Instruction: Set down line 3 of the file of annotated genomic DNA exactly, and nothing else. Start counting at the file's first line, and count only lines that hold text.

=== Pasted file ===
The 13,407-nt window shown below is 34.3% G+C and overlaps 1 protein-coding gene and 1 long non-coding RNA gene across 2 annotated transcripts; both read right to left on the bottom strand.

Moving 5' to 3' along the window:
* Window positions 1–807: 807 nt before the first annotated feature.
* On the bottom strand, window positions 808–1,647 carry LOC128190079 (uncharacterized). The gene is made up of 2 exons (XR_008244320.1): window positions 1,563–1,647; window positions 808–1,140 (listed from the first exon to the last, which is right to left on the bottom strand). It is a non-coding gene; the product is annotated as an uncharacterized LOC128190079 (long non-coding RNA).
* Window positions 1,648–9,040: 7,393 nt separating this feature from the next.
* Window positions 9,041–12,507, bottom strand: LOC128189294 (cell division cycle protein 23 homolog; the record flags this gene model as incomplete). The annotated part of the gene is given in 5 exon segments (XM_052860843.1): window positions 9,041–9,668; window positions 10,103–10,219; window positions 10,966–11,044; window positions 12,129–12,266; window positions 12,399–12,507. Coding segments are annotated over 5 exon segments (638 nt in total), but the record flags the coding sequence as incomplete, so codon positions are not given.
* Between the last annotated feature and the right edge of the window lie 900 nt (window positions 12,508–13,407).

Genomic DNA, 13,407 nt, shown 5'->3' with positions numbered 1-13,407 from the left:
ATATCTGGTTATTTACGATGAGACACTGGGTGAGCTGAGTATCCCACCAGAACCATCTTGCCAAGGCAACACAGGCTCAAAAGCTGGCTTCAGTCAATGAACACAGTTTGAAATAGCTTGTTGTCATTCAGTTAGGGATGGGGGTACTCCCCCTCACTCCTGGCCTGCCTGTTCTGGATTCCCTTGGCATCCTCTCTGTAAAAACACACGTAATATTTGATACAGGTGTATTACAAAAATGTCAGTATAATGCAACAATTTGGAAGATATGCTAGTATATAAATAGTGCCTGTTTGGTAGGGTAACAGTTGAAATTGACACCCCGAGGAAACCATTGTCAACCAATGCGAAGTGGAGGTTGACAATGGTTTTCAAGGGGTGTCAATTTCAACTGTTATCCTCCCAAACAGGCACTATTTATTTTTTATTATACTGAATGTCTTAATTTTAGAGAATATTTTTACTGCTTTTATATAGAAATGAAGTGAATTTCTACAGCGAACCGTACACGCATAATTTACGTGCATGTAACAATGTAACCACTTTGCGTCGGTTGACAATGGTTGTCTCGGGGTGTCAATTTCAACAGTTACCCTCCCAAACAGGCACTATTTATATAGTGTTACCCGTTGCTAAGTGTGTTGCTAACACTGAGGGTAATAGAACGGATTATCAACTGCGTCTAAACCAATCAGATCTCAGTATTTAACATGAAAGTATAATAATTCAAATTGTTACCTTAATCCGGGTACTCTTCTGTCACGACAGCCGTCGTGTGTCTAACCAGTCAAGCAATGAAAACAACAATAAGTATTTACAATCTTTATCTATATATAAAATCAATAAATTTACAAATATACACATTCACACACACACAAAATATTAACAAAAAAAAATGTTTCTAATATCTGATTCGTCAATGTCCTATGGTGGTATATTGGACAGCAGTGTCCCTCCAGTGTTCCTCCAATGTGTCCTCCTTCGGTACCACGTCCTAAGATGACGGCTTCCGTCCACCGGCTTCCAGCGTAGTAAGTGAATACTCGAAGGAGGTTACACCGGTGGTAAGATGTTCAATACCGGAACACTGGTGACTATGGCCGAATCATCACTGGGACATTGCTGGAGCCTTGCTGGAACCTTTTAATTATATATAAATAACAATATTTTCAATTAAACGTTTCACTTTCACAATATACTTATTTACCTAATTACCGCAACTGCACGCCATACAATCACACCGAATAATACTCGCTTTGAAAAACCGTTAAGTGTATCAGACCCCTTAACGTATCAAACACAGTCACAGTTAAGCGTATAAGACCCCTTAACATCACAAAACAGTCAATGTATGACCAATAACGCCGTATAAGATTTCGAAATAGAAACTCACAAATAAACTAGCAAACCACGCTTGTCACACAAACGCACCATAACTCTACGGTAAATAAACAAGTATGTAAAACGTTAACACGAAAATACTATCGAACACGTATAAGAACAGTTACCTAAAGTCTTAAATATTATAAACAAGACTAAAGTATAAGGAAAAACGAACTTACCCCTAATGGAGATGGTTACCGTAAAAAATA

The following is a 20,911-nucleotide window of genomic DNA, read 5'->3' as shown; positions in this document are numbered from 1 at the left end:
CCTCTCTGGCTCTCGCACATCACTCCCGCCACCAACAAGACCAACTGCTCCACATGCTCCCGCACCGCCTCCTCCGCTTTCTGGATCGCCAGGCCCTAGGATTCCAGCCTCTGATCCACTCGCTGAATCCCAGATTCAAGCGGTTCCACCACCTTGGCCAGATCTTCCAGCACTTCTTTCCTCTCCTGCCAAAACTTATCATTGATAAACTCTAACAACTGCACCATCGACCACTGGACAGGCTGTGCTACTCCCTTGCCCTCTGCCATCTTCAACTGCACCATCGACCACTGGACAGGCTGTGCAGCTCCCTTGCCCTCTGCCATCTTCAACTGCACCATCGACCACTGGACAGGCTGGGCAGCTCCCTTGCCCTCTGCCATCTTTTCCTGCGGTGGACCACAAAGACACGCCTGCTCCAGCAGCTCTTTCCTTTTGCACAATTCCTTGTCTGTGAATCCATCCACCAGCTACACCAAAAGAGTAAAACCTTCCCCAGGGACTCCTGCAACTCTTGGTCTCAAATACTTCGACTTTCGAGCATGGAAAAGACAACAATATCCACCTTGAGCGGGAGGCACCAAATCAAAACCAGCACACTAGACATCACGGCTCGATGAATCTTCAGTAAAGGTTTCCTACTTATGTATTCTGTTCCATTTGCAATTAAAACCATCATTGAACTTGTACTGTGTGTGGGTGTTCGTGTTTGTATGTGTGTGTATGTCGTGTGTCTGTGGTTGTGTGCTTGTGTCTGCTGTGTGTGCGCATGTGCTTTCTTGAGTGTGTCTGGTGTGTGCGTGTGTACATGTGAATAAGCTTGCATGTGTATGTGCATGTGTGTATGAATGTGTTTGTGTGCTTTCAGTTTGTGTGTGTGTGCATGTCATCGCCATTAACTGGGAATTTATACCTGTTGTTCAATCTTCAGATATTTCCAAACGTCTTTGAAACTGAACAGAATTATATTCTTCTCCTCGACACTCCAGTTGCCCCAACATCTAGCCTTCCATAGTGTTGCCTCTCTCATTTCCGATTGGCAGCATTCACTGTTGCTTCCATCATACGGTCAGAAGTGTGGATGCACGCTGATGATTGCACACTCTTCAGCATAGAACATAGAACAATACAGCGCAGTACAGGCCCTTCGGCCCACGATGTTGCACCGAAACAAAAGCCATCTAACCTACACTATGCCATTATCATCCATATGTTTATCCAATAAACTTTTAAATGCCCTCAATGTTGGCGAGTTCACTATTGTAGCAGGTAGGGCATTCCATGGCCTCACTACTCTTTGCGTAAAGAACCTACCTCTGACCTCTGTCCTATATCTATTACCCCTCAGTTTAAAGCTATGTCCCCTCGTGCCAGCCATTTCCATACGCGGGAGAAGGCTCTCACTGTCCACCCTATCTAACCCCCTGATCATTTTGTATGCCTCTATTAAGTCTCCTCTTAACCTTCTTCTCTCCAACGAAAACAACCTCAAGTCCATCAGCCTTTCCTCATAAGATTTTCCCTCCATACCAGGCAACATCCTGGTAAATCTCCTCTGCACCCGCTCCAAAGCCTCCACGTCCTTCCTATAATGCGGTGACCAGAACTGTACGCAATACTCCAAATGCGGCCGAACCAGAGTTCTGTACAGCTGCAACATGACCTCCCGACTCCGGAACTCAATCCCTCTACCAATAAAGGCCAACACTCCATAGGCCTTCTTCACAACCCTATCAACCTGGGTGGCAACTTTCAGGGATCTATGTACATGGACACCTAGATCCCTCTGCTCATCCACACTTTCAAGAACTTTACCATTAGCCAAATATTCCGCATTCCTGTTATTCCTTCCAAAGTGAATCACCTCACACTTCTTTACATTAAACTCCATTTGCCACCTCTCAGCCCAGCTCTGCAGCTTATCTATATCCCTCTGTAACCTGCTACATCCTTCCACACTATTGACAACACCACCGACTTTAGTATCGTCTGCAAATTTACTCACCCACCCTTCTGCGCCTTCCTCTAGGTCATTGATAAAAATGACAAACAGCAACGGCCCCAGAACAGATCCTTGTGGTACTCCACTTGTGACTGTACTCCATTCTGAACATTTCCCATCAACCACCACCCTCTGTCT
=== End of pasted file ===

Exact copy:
* Window positions 1–807: 807 nt before the first annotated feature.